AIX-EN-PROVENCE, France — Mediterranean countries are noted for the beauty and dramatic seasonal changes of their plane trees.
Shorn drastically of all foliage, they become unsightly knobs in winter, sprout tiny leaves of pale green at the onset of spring, then open during summer like nature's umbrellas into long stands of soothing shade down city boulevards.
This town's main thoroughfare, broad and majestic Cours Mirabeau, is Southern Europe's Louvre of plane trees.
Aix, named Aquae Sextiae by the Romans a century before Christ for its abundant water in arid Provence, certainly has its share now.
Handsome fountains mark each end of Mirabeau, several others along the way provide a further cooling scene for patrons of an endless line of sidewalk cafes and residents of handsome 17th-Century town houses bordering the boulevard.
Bustling University Town
Much of Aix's vitality and carefree nature comes from its 15th-Century university, today's 35,000 students making up 30% of the population. They keep the town lively and bustling, a substantial mix of foreign students adding the color and manner of their home countries
Perhaps Mirabeau himself was another factor in the city's tolerant attitude. Already broke, ugly and a notorious ne'er-do-well, the profligate count compromised, boasted of his conquest and then married the town's richest heiress. He went to prison after spending all her money, emerged to be elected to the Estates General in 1789 and become the French Revolution's most noted orator.
The second-most famed citizen of Aix was Paul Cezanne, but alas, when he returned from Paris, his paintings did not follow and the city's meager collection is disappointing at best.
Here to there: Air France flies nonstop from Los Angeles to Paris, and UTA recently began San Francisco-Paris service. Several domestic carriers will get you there without changes, foreign lines with home-country stops. Air Inter flies Paris-Marseilles, or take French National Railroads' hot TGV at 165 m.p.h. to the port city, then bus the remaining 18 miles inland to Aix.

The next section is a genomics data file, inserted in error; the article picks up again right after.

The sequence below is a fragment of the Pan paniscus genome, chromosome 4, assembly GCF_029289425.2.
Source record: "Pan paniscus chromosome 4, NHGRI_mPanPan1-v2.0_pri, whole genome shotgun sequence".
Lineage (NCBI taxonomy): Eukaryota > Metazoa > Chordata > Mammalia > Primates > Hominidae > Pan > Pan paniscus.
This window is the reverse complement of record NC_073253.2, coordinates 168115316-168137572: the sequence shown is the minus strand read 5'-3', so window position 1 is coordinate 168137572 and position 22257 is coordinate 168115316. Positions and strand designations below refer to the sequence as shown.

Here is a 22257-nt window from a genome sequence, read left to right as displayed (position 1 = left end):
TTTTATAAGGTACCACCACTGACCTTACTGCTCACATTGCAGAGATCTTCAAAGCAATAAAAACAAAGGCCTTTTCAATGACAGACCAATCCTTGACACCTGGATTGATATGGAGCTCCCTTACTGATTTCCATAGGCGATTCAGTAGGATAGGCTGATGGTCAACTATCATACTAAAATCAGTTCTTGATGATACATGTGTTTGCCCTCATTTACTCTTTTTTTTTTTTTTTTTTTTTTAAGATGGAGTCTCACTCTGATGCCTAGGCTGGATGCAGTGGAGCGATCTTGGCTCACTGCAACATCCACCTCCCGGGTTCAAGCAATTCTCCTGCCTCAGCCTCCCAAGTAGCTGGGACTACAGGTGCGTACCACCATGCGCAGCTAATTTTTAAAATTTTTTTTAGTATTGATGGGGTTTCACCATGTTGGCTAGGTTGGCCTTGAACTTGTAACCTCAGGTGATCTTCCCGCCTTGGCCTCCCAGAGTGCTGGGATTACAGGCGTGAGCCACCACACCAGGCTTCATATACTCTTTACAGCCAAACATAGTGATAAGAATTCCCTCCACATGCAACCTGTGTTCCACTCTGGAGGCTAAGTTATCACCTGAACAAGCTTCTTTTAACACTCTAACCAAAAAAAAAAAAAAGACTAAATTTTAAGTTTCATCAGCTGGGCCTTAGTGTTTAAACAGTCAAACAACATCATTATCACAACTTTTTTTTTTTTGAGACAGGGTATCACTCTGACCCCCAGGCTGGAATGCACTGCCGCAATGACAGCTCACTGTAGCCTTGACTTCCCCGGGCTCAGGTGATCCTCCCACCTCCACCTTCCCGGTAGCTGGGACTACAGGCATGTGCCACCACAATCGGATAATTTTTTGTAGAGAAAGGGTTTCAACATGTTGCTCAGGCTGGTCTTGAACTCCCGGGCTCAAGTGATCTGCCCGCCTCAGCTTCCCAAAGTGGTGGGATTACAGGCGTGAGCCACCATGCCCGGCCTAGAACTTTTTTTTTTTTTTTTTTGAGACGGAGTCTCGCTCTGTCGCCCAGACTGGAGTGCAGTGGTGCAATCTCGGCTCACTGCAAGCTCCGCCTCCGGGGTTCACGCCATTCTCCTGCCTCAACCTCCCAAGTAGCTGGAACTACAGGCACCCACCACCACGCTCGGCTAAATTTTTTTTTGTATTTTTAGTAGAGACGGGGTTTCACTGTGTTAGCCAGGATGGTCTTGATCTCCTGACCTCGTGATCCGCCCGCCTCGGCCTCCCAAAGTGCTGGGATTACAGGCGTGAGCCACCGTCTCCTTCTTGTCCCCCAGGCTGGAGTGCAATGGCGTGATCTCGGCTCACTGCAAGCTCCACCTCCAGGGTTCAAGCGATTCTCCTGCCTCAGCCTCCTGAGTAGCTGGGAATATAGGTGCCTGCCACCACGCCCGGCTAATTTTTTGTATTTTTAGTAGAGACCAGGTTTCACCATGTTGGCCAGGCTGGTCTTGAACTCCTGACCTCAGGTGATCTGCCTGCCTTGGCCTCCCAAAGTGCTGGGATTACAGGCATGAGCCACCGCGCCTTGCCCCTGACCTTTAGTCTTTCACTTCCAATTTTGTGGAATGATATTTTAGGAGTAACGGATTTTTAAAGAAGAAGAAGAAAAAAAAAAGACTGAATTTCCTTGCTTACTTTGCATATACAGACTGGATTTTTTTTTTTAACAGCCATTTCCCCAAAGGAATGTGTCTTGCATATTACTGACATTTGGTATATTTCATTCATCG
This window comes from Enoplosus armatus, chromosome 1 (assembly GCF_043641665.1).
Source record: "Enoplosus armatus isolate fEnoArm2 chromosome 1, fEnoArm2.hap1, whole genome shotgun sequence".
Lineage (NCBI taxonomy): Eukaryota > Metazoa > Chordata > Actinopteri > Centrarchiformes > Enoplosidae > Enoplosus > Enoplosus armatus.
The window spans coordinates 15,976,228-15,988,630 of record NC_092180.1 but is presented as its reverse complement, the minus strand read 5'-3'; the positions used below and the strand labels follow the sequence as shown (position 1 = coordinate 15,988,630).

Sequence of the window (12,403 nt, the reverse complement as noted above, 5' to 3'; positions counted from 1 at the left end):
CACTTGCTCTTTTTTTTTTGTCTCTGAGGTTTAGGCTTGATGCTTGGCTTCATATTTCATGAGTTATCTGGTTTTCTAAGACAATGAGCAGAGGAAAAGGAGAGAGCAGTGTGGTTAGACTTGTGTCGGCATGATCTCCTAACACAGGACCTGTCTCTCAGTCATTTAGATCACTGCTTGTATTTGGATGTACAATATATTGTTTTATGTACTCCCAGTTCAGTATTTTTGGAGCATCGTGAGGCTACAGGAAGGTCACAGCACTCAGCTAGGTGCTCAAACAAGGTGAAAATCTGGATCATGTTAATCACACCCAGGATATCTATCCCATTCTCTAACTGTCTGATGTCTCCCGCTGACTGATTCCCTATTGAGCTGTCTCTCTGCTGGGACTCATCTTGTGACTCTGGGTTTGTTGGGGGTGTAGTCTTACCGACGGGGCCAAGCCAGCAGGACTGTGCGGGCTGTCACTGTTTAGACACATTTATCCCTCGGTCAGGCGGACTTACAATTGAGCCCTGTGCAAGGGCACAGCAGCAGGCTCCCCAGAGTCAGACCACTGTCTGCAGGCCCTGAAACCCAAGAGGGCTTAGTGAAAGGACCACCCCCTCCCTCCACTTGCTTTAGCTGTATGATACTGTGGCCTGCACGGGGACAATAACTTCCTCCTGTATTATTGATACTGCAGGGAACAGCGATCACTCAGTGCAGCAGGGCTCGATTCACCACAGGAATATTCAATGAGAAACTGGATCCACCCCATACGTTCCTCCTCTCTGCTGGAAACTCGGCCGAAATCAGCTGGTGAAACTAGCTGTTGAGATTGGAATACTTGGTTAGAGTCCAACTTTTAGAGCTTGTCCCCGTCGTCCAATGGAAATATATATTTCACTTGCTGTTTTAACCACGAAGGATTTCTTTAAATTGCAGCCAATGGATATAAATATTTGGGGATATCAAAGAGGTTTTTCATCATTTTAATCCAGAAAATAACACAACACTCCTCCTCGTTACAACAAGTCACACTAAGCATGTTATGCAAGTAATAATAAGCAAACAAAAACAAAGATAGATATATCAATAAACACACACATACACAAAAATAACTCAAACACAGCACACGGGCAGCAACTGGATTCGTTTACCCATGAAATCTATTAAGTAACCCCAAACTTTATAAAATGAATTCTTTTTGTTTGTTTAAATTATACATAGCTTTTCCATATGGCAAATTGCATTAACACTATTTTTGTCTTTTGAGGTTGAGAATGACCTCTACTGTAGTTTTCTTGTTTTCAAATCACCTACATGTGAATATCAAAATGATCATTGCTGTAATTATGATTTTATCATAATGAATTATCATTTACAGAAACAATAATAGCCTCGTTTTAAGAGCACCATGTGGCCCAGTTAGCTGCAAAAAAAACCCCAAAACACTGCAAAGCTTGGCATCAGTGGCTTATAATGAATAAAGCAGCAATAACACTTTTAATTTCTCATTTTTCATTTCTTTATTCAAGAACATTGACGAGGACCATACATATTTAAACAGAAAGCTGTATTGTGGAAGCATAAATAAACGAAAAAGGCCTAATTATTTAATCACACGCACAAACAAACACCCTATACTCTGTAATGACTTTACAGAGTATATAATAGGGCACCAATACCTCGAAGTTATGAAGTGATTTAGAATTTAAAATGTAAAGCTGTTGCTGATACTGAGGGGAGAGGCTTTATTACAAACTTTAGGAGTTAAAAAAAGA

How long/how much? Aix demands at least two days of anyone's time, if only in the hopes of picking up a bit of the languorous Provencal life style, another full day for exploring the Luberon hills north of town. We find lodging prices moderate, dining costs depending upon the menu or a la carte selections you choose.
A few fast facts: The franc was recently valued at 5.7 to the dollar. While there is no best time for a visit, most of the year being pleasant with no big rainy season, Provencal summers can be good and hot. Most of the old town is walkable, a city bus for the far reaches.
Getting settled in: St. Christophe (2 Ave. Victor Hugo; $44 double) has a fine location beside the city tourist office at east end of Cours Mirabeau. Inviting lobby with comfortable couches and chairs, paintings of Provence on walls, two sidewalk cafes outside front door. Contemporary bedrooms of moderate size, TVs, large baths.
Le Prieure (Route de Sisteron; $20 to $40 double) is just outside town, part of a former estate set in lovely 17th-Century formal gardens. There's a sense of quietude in this small chateau that makes you long for an extended stay, which madame prefers. The 30 bedrooms, a few rather small, are all decorated differently in charming styles, original local art in lobby, antiques everywhere, including an enormous 14th-Century water heater of copper. Breakfast only and book reservations early for this one.
Le Manoir (8 rue d'Entrecasteaux; $51 to $69) began as a 14th-Century cloister and still retains an air of solitude and tranquility at mid-city. Enter through a small and flowery courtyard, traditional room decor, take breakfast inside or out under the vaulted ceilings of the original cloister.
A tossup for the town's best is Des Augustins (3 rue de la Masse) or Cezanne (40 Ave. Victor Hugo), both with double prices in the $63 to $130 range. Each has an aura of bygone eras, the former a converted 12th-Century convent, latter equally nostalgic with period furnishings, faience baths. Both centrally located, either an excellent choice.
Regional food and drink: One of the more interesting Provencal dishes for a venturesome diner is pieds et paquets, little packages of sheep's trotters and tripe prepared with the region's aromatic herbs and a great deal of know how. Meals often start with black olives to go with your pastis or kir, the same olives made into tapenade , a spread heavy with garlic and oil and heavenly on toasted rounds of a baguette.
The robust reds and rich and luscious whites of Rhone Valley wines go very well indeed with Provencal dishes, a fine Blanc de Blancs from the coastal town of Cassis being our favorite with seafood. Calisones d'Aix , an almond-flavored petit four, and chocolates de puyricard , both famous throughout Europe, are sold and devoured all over the town.